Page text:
I count each of the seven steps on the way down. Then I move to the back corner, climb onto the riding lawn mower, and rest my head on my knees. As my body starts to relax, I feel someone shake my arm. It’s Dad, and the wrinkles on his face look hard as leather.
“You know what the problem is, don’t you?”
“I’ve told you a hundred times, haven’t I?”
“The minute this storm has a hiccup you’re running out there and closing that gate. If the animals get out, you’ll be spending the next month moving their carcasses from the side of the road.”
Dad shakes his head at me, but I ignore it. We’ve done this plenty of times. He’ll mumble to himself and sit back down near Mom. Then they’ll argue for a few minutes. He’ll know she’s right but won’t admit it, and she’ll let him have the last word. Once they’ve finished, he’ll lower his head, and Mom will start her Hail Mary’s. Before I know it, Dad will be asleep, and she’ll be on her second decade.
Grandpa drags a 5-gallon bucket next to me and sits down. He looks at Mom and Dad over his shoulder, looks back at me, and then asks if I want to hear a story. Grandpa doesn’t talk very often, but when he does, I like to listen. He fumbles with his words while his hands search for the protrusion in the breast pocket of his t-shirt. Grandpa always keeps his emotions in the three-inch tin of chewing tobacco near his heart. His fingers are shaky, but he gets his dip in. Storms affect him in strange ways. He stares blindly in all directions and starts to swallow his tobacco instead of spitting it on the floor.
He asks me if I’d believe a story he told me, even if it was a little crazy. He tells me it was something that happened a long time ago, before he really knew what to make of it. I tell him to continue, just as Dad gets the radio to work. The shelter fills with AM static, which changes in pitch and register as the dial moves at different kilohertz. I hope my favorite station will come on, but all I hear are the voices of weathermen. They’re announcing funnels and floods, wind and rain, tornado watches becoming tornado warnings. This is the Emergency Warning System. This is not a test. Then there’s a pause, and a woman with a Minnesota accent tells us to turn to 1110 for an important weather announcement.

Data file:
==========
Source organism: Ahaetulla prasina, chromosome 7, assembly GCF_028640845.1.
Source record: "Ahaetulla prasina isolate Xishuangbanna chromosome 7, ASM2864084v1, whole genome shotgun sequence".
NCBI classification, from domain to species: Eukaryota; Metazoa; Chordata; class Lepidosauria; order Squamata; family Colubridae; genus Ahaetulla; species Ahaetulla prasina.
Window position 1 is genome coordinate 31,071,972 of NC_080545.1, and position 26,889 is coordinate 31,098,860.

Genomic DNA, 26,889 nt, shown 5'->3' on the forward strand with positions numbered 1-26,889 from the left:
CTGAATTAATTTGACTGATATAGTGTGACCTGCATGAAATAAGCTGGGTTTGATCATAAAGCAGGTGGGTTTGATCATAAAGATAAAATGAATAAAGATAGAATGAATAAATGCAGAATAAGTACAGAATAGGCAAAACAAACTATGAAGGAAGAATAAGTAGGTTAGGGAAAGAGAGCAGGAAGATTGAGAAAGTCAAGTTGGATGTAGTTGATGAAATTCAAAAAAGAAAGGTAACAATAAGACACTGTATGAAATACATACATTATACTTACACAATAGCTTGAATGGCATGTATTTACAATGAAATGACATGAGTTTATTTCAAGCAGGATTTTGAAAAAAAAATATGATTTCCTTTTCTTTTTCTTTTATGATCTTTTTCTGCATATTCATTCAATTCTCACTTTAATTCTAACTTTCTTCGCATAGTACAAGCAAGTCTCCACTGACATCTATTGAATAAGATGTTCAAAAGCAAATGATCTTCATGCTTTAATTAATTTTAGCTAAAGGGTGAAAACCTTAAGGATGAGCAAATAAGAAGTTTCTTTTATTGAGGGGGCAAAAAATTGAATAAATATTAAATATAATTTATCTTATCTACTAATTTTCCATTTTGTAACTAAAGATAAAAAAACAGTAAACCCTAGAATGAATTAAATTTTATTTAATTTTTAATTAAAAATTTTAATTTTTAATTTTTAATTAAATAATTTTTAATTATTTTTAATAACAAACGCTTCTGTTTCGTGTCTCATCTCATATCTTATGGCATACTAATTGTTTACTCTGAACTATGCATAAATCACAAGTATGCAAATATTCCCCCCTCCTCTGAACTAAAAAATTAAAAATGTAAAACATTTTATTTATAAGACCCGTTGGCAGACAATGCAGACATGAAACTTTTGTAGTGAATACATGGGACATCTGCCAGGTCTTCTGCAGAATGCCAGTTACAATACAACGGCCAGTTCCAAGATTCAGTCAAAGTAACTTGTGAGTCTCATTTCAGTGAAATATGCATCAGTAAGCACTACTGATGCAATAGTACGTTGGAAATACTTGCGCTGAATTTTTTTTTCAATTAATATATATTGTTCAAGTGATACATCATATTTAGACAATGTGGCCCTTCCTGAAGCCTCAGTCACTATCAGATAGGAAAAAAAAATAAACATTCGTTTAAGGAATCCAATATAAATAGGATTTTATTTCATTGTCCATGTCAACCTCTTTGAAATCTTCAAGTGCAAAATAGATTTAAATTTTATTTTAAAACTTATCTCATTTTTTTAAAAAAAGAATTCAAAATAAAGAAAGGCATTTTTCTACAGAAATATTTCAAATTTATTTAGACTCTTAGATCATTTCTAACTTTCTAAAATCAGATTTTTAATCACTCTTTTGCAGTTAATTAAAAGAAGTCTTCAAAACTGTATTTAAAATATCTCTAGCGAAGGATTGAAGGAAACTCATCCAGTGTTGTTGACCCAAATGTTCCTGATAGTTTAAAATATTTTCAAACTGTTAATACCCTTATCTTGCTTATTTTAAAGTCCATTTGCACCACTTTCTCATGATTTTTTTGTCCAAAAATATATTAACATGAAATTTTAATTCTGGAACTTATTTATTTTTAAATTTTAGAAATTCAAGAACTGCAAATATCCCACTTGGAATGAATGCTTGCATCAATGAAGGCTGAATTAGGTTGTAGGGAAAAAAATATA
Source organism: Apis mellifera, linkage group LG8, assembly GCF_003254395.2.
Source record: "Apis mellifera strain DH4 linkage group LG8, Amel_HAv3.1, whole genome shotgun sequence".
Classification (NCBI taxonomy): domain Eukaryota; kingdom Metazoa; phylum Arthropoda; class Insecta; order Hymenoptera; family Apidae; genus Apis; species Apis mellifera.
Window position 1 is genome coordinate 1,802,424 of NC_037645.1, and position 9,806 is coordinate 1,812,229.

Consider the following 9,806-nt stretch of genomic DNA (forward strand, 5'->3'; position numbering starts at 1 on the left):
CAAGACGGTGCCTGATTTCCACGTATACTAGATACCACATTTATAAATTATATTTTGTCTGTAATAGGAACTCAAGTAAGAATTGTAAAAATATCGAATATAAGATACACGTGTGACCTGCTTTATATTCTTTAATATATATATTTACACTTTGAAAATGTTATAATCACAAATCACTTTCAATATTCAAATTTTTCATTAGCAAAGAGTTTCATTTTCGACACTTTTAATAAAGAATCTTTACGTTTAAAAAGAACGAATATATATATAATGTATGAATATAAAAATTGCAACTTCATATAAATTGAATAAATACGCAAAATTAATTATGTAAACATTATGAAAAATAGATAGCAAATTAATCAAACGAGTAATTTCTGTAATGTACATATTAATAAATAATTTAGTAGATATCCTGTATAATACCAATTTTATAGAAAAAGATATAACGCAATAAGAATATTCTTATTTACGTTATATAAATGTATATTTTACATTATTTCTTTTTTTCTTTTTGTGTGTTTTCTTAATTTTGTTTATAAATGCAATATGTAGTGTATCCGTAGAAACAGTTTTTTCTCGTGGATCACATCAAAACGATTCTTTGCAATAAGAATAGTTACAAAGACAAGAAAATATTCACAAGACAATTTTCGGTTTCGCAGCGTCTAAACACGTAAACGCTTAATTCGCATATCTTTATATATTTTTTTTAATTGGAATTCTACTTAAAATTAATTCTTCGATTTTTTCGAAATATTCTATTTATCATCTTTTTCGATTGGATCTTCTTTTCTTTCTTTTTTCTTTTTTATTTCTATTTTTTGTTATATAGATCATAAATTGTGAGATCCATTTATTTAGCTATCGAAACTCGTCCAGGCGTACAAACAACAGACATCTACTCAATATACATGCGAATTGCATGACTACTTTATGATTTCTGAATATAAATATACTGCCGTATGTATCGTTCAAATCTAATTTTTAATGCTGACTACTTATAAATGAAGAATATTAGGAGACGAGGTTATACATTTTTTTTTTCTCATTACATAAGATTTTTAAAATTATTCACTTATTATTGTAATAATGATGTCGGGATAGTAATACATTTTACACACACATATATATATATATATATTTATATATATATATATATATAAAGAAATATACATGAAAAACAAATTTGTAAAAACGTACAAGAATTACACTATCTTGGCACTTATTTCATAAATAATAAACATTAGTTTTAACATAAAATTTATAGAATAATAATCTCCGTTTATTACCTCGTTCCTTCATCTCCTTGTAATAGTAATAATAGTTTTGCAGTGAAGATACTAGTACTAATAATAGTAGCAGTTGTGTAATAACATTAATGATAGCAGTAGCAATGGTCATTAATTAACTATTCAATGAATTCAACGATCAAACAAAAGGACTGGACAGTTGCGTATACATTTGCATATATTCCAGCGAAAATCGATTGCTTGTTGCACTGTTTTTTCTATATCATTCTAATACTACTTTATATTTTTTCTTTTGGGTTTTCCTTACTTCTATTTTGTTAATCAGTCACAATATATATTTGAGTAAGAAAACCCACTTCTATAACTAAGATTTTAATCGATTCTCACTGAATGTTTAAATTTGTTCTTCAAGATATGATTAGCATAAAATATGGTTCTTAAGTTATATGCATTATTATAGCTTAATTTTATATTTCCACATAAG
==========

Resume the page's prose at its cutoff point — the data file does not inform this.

Grandpa spits on the floor and rubs it in with his boot. Mom hates it that her father-in-law chews, but at least he doesn’t smell like cigarettes. Grandpa tells me his dad was hard on him too, mostly because his mind wandered while he was working. Once he even forgot to put the tractor into park, and it damn near rolled into the creek.
He squeezes his bottom lip until it forms a fleshy U. Then he pulls on it and lets it go like a thick rubber band.
“There were still wagon tracks on the prairie then. Some places you can still see them, but they’re mostly gone now. The railroad came into town sometime later, or sometime around then.”
He says he doesn’t remember things like before. He says his memory has almost vanished completely.
“The tribe soon left, and the Irish came in to work. The Irish and the Chinese. The trains don’t come by anymore, but back then the tracks had a purpose, lots of jobs and lots of movement. The house shook when the trains would come by, all lights flashing and engines pumping, like something from another world blowing across the prairie.”
Grandpa’s eyes roll back as he searches for more words. It’s clear he isn’t struggling to see the past. He wants to reveal something.
“I still don’t know if it was a train,” he starts. “But for some reason, I know it wasn’t. It had to be something else. One night I got up because I heard a noise coming from out past the barn, so I went to check it out. Once I was away from the house I saw flashes. As I got closer, the lights started taking more shape, and the noises got louder.”
Grandpa stops talking and looks behind his shoulder. The others continue listening to the radio or praying the rosary. He looks back at me.
“You’re going to think I’m crazy. I never told this to anyone, not even Grandma. I swear I saw a space ship. It was out by the cemetery. I saw the lights, I heard the noises, and I even saw someone”—he looks behind him and spits—“or something driving the damn thing.
Grandpa spits more tobacco from his shaking lip. Half of it lands on his knee, and the rest lands on my foot. It’s thick and black, like used coffee grinds spilled from a filter, and it stains my shoelaces. But he doesn’t notice what he’s done. His mind is somewhere else.
“The next thing I knew I woke up in the cemetery. Sometimes I wonder if it took me for a ride that night and erased my memory.”